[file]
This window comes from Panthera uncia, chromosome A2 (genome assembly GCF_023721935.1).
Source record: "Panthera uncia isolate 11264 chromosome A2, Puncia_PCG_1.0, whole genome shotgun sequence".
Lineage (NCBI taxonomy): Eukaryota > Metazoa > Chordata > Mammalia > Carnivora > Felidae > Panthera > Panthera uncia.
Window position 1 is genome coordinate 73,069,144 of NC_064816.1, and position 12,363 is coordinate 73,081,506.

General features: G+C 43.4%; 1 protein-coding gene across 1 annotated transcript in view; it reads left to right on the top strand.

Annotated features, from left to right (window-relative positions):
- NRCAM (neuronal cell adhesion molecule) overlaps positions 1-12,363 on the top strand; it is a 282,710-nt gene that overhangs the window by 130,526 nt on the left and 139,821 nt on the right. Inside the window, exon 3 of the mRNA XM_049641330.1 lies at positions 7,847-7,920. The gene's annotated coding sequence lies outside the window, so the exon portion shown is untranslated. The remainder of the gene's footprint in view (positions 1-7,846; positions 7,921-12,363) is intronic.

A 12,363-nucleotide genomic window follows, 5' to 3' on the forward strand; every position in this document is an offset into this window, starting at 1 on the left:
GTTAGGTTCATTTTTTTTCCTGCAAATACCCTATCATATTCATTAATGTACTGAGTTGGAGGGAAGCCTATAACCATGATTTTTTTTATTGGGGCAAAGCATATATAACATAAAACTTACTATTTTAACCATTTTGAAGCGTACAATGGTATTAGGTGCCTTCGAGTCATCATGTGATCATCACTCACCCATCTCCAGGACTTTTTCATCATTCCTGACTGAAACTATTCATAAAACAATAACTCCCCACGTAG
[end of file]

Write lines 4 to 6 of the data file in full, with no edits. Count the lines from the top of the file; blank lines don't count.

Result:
Window position 1 is genome coordinate 73,069,144 of NC_064816.1, and position 12,363 is coordinate 73,081,506.

General features: G+C 43.4%; 1 protein-coding gene across 1 annotated transcript in view; it reads left to right on the top strand.

Annotated features, from left to right (window-relative positions):